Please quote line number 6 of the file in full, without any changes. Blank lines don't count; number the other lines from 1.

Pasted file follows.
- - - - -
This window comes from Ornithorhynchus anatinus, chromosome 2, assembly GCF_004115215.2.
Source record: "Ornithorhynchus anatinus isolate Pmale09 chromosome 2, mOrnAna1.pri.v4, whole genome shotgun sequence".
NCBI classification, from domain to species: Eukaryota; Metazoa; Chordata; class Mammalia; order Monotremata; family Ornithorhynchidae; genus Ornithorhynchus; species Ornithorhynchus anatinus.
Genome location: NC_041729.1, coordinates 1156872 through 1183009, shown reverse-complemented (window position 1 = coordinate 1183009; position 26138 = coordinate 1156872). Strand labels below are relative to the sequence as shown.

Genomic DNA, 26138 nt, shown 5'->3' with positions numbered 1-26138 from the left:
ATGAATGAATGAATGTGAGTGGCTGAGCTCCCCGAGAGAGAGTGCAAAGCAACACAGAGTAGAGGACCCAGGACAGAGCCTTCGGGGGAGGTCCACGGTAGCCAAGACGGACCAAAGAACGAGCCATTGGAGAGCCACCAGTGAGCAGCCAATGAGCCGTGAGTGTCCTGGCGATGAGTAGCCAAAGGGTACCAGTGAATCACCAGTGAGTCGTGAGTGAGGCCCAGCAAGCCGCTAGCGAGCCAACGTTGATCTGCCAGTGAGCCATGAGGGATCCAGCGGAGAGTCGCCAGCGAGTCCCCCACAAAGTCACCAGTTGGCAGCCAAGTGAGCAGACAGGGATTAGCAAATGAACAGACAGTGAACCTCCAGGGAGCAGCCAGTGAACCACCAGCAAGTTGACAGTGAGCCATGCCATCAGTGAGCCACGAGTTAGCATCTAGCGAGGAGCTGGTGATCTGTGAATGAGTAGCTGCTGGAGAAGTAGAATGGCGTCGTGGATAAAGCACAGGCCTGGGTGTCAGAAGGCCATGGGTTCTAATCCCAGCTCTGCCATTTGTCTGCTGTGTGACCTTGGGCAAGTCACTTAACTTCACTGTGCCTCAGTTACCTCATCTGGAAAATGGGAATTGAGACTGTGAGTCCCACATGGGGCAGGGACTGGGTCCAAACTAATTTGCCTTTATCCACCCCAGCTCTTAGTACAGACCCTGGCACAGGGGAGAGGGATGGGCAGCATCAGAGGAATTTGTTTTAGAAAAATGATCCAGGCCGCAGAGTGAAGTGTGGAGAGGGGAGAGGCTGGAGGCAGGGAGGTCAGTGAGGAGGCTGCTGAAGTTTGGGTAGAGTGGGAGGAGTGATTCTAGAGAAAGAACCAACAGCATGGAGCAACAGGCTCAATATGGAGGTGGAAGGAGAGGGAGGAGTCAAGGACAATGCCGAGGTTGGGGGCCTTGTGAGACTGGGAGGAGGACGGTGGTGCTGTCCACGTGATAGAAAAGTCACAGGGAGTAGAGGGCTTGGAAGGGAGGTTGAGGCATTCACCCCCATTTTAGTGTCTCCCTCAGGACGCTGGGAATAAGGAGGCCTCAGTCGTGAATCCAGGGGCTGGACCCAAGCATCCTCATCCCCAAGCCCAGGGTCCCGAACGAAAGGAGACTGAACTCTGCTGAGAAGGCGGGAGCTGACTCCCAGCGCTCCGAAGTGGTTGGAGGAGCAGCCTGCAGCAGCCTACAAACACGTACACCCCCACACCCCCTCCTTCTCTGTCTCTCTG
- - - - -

ATGAATGAATGAATGTGAGTGGCTGAGCTCCCCGAGAGAGAGTGCAAAGCAACACAGAGTAGAGGACCCAGGACAGAGCCTTCGGGGGAGGTCCACGGTAGCCAAGACGGACCAAAGAACGAGCCATTGGAGAGCCACCAGTGAGCAGCCAATGAGCCGTGAGTGTCCTGGCGATGAGTAGCCAAAGGGTACCAGTGAATCACCAGTGAGTCGTGAGTGAGGCCCAGCAAGCCGCTAGCGAGCCAACGTTGATCTGCCAGTGAGCCATGAGGGATCCAGCGGAGAGTCGCCAGCGAGTCCCCCACAAAGTCACCAGTTGGCAGCCAAGTGAGCAGACAGGGATTAGCAAATGAACAGACAGTGAACCTCCAGGGAGCAGCCAGTGAACCACCAGCAAGTTGACAGTGAGCCATGCCATCAGTGAGCCACGAGTTAGCATCTAGCGAGGAGCTGGTGATCTGTGAATGAGTAGCTGCTGGAGAAGTAGAATGGCGTCGTGGATAAAGCACAGGCCTGGGTGTCAGAAGGCCATGGGTTCTAATCCCAGCTCTGCCATTTGTCTGCTGTGTGACCTTGGGCAAGTCACTTAACTTCACTGTGCCTCAGTTACCTCATCTGGAAAATGGGAATTGAGACTGTGAGTCCCACATGGGGCAGGGACTGGGTCCAAACTAATTTGCCTTTATCCACCCCAGCTCTTAGTACAGACCCTGGCACAGGGGAGAGGGATGGGCAGCATCAGAGGAATTTGTTTTAGAAAAATGATCCAGGCCGCAGAGTGAAGTGTGGAGAGGGGAGAGGCTGGAGGCAGGGAGGTCAGTGAGGAGGCTGCTGAAGTTTGGGTAGAGTGGGAGGAGTGATTCTAGAGAAAGAACCAACAGCATGGAGCAACAGGCTCAATATGGAGGTGGAAGGAGAGGGAGGAGTCAAGGACAATGCCGAGGTTGGGGGCCTTGTGAGACTGGGAGGAGGACGGTGGTGCTGTCCACGTGATAGAAAAGTCACAGGGAGTAGAGGGCTTGGAAGGGAGGTTGAGGCATTCACCCCCATTTTAGTGTCTCCCTCAGGACGCTGGGAATAAGGAGGCCTCAGTCGTGAATCCAGGGGCTGGACCCAAGCATCCTCATCCCCAAGCCCAGGGTCCCGAACGAAAGGAGACTGAACTCTGCTGAGAAGGCGGGAGCTGACTCCCAGCGCTCCGAAGTGGTTGGAGGAGCAGCCTGCAGCAGCCTACAAACACGTACACCCCCACACCCCCTCCTTCTCTGTCTCTCTG